4 Incorporated info of @RemcoGerlich.
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Here is an example of the more common kind of game, a game in which, recognizing that defense cannot indefinitely hold, the opponents discharge the tension and commit to the attack. (Black, presumably a master, is unknown to me buta strong grandmaster. White is a onetime world champion.)

Here is an example of the more common kind of game, a game in which, recognizing that defense cannot indefinitely hold, the opponents discharge the tension and commit to the attack. (Black, presumably a master, is unknown to me but White is a onetime world champion.)

Here is an example of the more common kind of game, a game in which, recognizing that defense cannot indefinitely hold, the opponents discharge the tension and commit to the attack. (Black is a strong grandmaster. White is a onetime world champion.)

3 Added an example.
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Here is an example of the more common kind of game, a game in which, recognizing that defense cannot indefinitely hold, the opponents discharge the tension and commit to the attack. (Black, presumably a master, is unknown to me but White is a onetime world champion.)

Here is an example of the more common kind of game, a game in which, recognizing that defense cannot indefinitely hold, the opponents discharge the tension and commit to the attack. (Black, presumably a master, is unknown to me but White is a onetime world champion.)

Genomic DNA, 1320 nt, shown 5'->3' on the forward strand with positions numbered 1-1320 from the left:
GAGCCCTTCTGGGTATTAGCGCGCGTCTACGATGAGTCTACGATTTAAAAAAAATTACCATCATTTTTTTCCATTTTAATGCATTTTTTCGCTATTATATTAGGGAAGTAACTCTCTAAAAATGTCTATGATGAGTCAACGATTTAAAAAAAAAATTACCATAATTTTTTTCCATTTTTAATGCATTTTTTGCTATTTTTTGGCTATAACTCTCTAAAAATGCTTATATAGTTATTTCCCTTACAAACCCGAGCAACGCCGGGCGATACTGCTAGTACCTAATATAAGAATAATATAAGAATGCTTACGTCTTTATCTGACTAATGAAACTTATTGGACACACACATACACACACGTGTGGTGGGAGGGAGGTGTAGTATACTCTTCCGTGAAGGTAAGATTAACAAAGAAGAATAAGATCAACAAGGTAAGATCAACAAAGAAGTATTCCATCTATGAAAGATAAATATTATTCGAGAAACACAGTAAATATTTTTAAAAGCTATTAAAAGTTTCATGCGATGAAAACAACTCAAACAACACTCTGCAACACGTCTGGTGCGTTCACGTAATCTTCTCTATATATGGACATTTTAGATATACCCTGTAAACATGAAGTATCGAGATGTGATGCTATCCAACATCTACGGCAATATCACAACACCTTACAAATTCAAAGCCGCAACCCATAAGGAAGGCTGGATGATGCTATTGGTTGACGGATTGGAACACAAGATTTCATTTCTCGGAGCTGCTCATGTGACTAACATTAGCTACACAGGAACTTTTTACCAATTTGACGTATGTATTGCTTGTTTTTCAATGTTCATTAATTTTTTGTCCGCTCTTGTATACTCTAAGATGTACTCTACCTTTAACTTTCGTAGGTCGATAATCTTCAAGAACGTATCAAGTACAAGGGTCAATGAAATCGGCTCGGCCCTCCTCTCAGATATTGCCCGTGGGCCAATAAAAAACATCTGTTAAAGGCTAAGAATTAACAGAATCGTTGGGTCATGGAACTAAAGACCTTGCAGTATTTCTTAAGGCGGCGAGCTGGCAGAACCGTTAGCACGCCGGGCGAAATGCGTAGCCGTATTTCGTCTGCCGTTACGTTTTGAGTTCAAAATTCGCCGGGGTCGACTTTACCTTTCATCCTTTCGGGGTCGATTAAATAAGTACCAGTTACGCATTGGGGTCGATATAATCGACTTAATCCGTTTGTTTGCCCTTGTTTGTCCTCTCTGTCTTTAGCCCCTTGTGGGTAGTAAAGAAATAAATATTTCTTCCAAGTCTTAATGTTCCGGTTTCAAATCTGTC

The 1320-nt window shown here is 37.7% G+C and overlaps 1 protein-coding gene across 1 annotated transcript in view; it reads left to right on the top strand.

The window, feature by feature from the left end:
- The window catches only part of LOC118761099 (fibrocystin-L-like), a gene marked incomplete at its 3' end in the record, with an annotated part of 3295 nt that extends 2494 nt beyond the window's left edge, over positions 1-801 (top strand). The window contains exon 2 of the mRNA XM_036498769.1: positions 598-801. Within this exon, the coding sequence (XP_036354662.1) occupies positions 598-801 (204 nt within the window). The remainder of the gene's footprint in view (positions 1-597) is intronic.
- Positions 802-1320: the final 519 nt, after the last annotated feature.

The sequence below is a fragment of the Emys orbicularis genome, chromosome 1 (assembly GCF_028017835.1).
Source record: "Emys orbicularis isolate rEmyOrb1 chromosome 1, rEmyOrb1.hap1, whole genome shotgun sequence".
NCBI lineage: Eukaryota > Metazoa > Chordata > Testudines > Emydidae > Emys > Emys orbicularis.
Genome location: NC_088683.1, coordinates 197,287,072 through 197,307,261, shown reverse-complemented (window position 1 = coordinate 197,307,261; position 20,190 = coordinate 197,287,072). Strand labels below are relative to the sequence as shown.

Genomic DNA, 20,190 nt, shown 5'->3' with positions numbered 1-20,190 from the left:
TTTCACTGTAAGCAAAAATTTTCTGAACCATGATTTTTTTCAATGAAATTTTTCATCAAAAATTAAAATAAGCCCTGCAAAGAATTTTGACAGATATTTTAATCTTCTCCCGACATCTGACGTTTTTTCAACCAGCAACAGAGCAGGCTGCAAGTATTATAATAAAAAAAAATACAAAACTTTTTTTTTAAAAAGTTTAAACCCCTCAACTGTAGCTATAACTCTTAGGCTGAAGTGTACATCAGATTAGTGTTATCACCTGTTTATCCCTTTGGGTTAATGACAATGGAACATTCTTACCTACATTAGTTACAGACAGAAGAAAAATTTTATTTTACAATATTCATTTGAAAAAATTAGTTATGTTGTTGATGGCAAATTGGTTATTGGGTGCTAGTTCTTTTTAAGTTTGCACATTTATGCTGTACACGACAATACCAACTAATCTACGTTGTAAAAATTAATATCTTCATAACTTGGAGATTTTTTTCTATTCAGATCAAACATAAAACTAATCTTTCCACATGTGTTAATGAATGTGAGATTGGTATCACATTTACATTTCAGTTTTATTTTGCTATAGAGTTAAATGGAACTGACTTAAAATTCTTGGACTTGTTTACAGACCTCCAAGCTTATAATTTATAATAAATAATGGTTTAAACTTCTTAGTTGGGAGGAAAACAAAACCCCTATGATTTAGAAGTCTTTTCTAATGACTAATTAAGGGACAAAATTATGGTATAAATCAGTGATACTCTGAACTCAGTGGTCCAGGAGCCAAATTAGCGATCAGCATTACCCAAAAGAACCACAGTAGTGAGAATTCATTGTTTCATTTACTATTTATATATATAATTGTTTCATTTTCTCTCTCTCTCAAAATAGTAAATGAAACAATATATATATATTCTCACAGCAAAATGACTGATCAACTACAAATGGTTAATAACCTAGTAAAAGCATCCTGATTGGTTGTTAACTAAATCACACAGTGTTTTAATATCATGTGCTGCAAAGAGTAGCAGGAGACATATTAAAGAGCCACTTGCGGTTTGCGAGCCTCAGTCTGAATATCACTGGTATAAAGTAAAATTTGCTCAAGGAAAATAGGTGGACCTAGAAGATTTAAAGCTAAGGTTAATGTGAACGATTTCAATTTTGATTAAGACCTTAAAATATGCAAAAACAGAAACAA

2 Added an example.
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EXAMPLE

[fen ""]
[startflipped "0"]
[startply "14"]
[title "V. Kramnik v. M. V. Krasenkow, Corus 2003"]

1. e4 e5 2. Nf3 Nc6 3. Bc4 Bc5 4. c3 Nf6 5. d3 a6 6. Bb3 O-O 7. O-O d5 8. exd5 Nxd5 9. h3 Nb6 10. Re1 h6 11. Nbd2 Qxd3 12. Nxe5 Qg3 13. Qf3 Qxf3 14. Ndxf3 Ne7 15. Nd3 Bd6 16. Bf4 Ng6 17. Bxd6 cxd6 18. Re4 a5 19. Rd4 Rd8 20. Rd1 d5 21. Nc5 Ne7 22. a4 Re8 23. R4d2 Nd7 24. Nxd7 Bxd7 25. c4 dxc4 26. Rxd7 cxb3 27. Rxb7 Rab8 28. Rdd7 Nc6 29. Rxf7 Rxb7 30. Rxb7 Re4 31. Rxb3 Rxa4 32. Rb6 Rc4 33. g3 a4 34. h4 Nd4 35. Ne5 Rc5 36. Rb8+ Kh7 37. Nd7 Rb5 38. Ra8 Ne2+ 39. Kg2 Rxb2 40. h5 Nc3 41. Ne5 Rb5 42. f4 Ne4 43. g4 Nf6 44. Ng6 Ng8 45. Nf8+ Kh8 46. Ng6+ Kh7 47. Kf3 Rb3+ 48. Ke4 a3 49. Nf8+ Kh8 50. Ng6+ Kh7 51. g5 hxg5 52. fxg5 Rb4+ 53. Kf5 Rb5+ 54. Kg4 Rb4+ 55. Kf5 Rb5+ 56. Kg4 Rb4+ 57. Nf4 a2 58. Rxa2 Ne7 59. Ra8 Ng8 60. Ra7 Kh8 61. Ra8 Kh7 62. Rf8 Kh8 63. Kf3 Rb3+ 64. Ke4 Rb4+ 65. Ke5 Rb5+ 66. Nd5 Ra5 67. Rd8 Kh7 68. g6+ Kh8 69. h6 Ra7 70. Ne3 gxh6 71. Nf5 Ra5+ 72. Kf4 Ra4+ 73. Kf3 Ra3+ 74. Kg4 Ra4+ 75. Kh5 Ra7 76. Rf8 Rb7 77. Kh4 Rb4+ 78. Kg3 Rb6 79. Ne7 Kg7 80. Rf7+ 1-0

(Source: chessgames.com.)

EXAMPLE

[fen ""]
[startflipped "0"]
[startply "14"]
[title "V. Kramnik v. M. V. Krasenkow, Corus 2003"]

1. e4 e5 2. Nf3 Nc6 3. Bc4 Bc5 4. c3 Nf6 5. d3 a6 6. Bb3 O-O 7. O-O d5 8. exd5 Nxd5 9. h3 Nb6 10. Re1 h6 11. Nbd2 Qxd3 12. Nxe5 Qg3 13. Qf3 Qxf3 14. Ndxf3 Ne7 15. Nd3 Bd6 16. Bf4 Ng6 17. Bxd6 cxd6 18. Re4 a5 19. Rd4 Rd8 20. Rd1 d5 21. Nc5 Ne7 22. a4 Re8 23. R4d2 Nd7 24. Nxd7 Bxd7 25. c4 dxc4 26. Rxd7 cxb3 27. Rxb7 Rab8 28. Rdd7 Nc6 29. Rxf7 Rxb7 30. Rxb7 Re4 31. Rxb3 Rxa4 32. Rb6 Rc4 33. g3 a4 34. h4 Nd4 35. Ne5 Rc5 36. Rb8+ Kh7 37. Nd7 Rb5 38. Ra8 Ne2+ 39. Kg2 Rxb2 40. h5 Nc3 41. Ne5 Rb5 42. f4 Ne4 43. g4 Nf6 44. Ng6 Ng8 45. Nf8+ Kh8 46. Ng6+ Kh7 47. Kf3 Rb3+ 48. Ke4 a3 49. Nf8+ Kh8 50. Ng6+ Kh7 51. g5 hxg5 52. fxg5 Rb4+ 53. Kf5 Rb5+ 54. Kg4 Rb4+ 55. Kf5 Rb5+ 56. Kg4 Rb4+ 57. Nf4 a2 58. Rxa2 Ne7 59. Ra8 Ng8 60. Ra7 Kh8 61. Ra8 Kh7 62. Rf8 Kh8 63. Kf3 Rb3+ 64. Ke4 Rb4+ 65. Ke5 Rb5+ 66. Nd5 Ra5 67. Rd8 Kh7 68. g6+ Kh8 69. h6 Ra7 70. Ne3 gxh6 71. Nf5 Ra5+ 72. Kf4 Ra4+ 73. Kf3 Ra3+ 74. Kg4 Ra4+ 75. Kh5 Ra7 76. Rf8 Rb7 77. Kh4 Rb4+ 78. Kg3 Rb6 79. Ne7 Kg7 80. Rf7+ 1-0

(Source: chessgames.com.)

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